They were joined a second later by Cas, who was pressing one hand against his side. He seemed wobbly, though whether that was from the energy he'd apparently expended fighting the demons, or from the long gash in his gut that seemed to be leaking blue light, John had no idea. "Move over, Sam," Cas gritted, then rested a hand on Dean's chest and closed his eyes. Energy flowed across Dean's torso for a second, two, before it sparked like there had been a short and Cas fell back, landing on his ass with a grunt.

"Cas?" Sam asked desperately.

Cas didn't answer but Dean coughed slightly and started trying to sit up, blinking and confused. Sam helped him gently, trying to pull his shredded shirt aside at the same time. Dean grimaced and tried to push his hand away.

"…Demons," Dean said. "There were demons."

In the near-darkness John could practically feel Sam roll his eyes with fond relief. "Yeah, Dean," Sam said. "There were demons. They hurt you but Cas healed you...kind of." He spared at glance at Cas, who was hunched over with a hand still pressed to his side, before asking Dean, "Are you all right?"

"Guts were fallin' out," Dean said woozily, pressing a hand to his chest and gasping slightly and wincing. His hand came away dark with blood but he shrugged. "…They're not anymore. Cas?"

"I'm right here," Cas said, but didn't move from where he'd fallen backward away from Dean. Dean craned his neck to look at him. "I'm afraid I'm not at full power, Dean, I'm sorry I can't heal you more. I fixed the worst of the damage."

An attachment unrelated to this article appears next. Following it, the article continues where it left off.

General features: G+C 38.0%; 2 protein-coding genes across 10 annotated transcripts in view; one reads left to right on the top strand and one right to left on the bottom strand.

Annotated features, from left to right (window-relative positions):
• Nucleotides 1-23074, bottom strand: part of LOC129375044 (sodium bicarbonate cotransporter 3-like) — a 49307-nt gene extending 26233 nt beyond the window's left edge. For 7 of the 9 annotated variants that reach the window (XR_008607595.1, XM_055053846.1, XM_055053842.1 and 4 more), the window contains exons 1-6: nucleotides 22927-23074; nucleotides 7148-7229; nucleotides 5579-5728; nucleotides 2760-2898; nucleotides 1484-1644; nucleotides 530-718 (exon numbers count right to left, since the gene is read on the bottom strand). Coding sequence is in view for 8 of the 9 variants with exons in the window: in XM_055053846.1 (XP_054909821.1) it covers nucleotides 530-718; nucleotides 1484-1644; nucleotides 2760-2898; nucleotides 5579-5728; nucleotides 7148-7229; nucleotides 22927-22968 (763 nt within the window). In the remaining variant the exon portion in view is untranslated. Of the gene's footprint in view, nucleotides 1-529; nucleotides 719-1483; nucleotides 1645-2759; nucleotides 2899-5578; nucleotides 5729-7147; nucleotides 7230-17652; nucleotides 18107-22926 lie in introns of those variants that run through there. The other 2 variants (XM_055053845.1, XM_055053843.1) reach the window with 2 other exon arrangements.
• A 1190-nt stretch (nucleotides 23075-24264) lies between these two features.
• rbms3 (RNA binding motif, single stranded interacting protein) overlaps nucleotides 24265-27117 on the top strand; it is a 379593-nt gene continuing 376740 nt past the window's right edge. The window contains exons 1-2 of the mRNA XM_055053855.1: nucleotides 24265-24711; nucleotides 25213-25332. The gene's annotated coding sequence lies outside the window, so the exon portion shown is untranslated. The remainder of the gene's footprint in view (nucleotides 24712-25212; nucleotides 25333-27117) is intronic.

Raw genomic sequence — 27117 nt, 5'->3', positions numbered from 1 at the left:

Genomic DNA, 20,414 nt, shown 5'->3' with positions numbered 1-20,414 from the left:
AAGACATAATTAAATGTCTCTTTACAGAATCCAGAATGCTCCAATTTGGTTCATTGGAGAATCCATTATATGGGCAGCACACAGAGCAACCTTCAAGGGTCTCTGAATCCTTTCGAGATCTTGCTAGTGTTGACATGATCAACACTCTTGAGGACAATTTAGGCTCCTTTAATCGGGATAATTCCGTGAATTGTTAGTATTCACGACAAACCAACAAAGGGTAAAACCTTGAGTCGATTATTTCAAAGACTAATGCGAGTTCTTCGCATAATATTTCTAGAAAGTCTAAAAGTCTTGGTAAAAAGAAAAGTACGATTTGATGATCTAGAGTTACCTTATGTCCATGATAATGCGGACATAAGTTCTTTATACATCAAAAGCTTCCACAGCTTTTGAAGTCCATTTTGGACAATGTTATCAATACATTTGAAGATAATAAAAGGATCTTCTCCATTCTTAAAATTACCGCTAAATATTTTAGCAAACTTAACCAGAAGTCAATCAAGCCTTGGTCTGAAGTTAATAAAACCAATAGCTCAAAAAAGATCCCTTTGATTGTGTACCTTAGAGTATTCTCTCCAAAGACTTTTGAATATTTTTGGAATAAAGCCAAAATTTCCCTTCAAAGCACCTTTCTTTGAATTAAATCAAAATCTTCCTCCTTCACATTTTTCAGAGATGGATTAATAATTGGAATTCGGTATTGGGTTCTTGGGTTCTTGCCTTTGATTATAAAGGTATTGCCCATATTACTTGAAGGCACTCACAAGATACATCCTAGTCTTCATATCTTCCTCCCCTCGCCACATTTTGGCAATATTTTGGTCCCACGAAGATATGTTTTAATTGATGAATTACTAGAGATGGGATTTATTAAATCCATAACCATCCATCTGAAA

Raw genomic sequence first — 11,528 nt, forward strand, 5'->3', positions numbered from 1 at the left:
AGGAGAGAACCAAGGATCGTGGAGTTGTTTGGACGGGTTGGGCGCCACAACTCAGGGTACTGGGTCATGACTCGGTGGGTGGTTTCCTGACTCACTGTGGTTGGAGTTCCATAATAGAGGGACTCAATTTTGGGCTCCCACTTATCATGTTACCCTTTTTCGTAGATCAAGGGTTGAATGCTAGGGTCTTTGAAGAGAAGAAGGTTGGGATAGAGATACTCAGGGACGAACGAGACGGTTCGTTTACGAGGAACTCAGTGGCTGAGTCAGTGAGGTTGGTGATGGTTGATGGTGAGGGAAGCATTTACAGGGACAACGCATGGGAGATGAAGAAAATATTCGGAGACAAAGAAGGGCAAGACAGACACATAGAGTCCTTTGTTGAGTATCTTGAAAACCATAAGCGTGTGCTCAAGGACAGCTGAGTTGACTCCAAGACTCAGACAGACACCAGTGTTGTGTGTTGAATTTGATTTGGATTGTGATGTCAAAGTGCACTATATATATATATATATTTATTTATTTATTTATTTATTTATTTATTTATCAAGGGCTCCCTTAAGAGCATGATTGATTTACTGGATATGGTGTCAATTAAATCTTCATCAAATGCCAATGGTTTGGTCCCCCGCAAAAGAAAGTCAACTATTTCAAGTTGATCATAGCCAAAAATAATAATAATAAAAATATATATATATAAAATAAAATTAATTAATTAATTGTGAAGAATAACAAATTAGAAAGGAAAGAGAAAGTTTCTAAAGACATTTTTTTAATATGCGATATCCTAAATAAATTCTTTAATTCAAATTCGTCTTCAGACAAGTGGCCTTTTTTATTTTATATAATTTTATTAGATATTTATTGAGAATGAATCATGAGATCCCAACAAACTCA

"'Sokay, man," Dean slurred, slumping back against Sam slightly.

Twinkling red and blue lights had appeared in the distance, far enough down long stretch of road they might have been the faraway blinking lights of a jet plane. John had nearly forgotten what it was like to be in such a wide open space, with neither trees nor dank stone walls to block his view. He's also forgotten that out here, in the human world, a loud fight not a hundred feet from a full motel would not go unnoticed.

"So we're all okay?" Sam asked. "You know, more or less?"

"Fine," John answered, ignoring the sharp pain that blossomed in his ankle as he stood. He'd had worse.

"I'm okay," Dean said.

"All right," Sam said, heaving Dean up like he weighed nothing and supporting him with an arm around his chest. John watched Dean sink against him, feeling something he didn't quite understand. The lanky boy Sam had been been the last time John had seen him would never have been able to do the same so easily.

Dean grunted his pain but managed to find his feet, pulling away from Sam slightly. "Sammy, take the keys. Gotta get outta here before the cops come. Demons are coming when we stop somewhere...can't get stuck in jail. Or at the hospital."

John crouched to help Cas up and ended up hooking an arm around his chest and tugging him to his feet. Cas protested in a mumble that he was fine, but John ignored him. Dean was right. They had to move, and fast.

Together, they limped back to the motel rooms. Sam gave Kevin a hasty explanation as they packed up and tossed the bags in the trunk, while John and Dean took care of their own. Luckily, they'd hardly had the time to unpack, and they were ready to go in minutes.